AT&T’s stock fell in after-hours trading, even though the nation’s second-largest carrier posted its strongest revenue growth in two years, as it added more than one million subscribers.
First-quarter revenue reached $32.5 billion, up 3.6 percent from a year earlier, amid strong consumer response to new programs such as AT&T Next. The company raised its outlook for the year, projecting revenue growth of four percent or greater.
Profit for the quarter fell to $3.65 billion, down from $3.7 billion a year ago. On a per-share basis, though, profit rose to 70 cents from 67 cents in the first quarter of 2013.
AT&T said it added 625,000 postpaid subscribers — typically the industry’s most desirable, affluent customers. That’s more than double the gains made at the same time a year ago. It added even more subscribers — 693,000 — through connected devices, such as tablets and e-readers.
These subscriber gains helped to offset losses in prepaid customers and declines in 2G accounts.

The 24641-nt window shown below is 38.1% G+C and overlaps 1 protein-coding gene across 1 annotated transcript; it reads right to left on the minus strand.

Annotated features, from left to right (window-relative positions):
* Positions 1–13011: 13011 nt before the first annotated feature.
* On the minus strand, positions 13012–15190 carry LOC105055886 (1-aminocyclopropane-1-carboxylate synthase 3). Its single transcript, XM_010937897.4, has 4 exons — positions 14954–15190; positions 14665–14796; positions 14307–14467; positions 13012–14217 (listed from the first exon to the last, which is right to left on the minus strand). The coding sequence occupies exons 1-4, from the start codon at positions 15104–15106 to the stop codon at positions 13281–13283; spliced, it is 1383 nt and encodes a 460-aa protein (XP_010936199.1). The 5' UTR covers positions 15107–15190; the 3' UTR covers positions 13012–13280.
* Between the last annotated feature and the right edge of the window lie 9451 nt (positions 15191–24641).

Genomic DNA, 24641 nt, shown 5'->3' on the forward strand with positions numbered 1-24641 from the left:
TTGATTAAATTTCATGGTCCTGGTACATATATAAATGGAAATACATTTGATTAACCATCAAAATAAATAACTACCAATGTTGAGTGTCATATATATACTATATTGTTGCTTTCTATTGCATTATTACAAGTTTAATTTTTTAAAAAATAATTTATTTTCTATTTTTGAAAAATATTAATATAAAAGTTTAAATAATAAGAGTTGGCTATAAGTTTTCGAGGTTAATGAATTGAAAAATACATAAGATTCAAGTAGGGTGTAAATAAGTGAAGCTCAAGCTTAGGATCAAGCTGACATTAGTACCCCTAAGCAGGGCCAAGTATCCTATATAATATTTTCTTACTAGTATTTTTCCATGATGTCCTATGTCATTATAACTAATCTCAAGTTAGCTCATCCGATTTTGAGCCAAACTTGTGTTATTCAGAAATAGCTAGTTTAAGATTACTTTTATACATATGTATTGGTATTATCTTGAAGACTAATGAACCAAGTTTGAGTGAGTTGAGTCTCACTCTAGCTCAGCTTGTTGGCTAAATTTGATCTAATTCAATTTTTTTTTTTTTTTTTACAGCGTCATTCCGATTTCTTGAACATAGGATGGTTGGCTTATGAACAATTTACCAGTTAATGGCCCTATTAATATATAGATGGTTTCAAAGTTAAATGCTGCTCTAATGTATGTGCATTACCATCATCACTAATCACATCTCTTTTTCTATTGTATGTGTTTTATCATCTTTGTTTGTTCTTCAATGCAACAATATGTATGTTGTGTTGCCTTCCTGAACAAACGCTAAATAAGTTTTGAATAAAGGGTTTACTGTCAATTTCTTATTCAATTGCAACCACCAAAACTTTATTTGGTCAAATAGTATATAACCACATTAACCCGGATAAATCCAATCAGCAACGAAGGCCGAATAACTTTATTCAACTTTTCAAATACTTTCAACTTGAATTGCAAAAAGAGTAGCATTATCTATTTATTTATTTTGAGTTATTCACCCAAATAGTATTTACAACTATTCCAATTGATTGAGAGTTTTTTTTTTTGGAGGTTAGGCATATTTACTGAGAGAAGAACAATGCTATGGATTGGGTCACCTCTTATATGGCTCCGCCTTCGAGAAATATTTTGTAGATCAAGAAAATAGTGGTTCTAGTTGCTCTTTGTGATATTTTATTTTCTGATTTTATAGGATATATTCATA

But the growth in AT&T’s connected devices, rather than core (and potentially higher revenue) phone customers, may have caused the company’s stock to fall to $35.50, a drop of 79 cents, in after-hours trading.
“AT&T is setting itself up to continue growing as smartphone growth slows,” said Jan Dawson, chief analyst for Jackdaw Research. “But Verizon and T-Mobile have been reporting higher numbers of smartphone net adds, so that might be spooking some investors.”
AT&T said the number of consumers using its Mobile Share plans — which provide pricing for voice, data and text alone, without factoring in the cost of a device — are gaining popularity. The number of accounts more than tripled in the last year, reaching 11.3 million.
The AT&T Next installment payment plan for equipment also is catching on, accounting for 40 percent of the smartphones added or upgraded in the first quarter.
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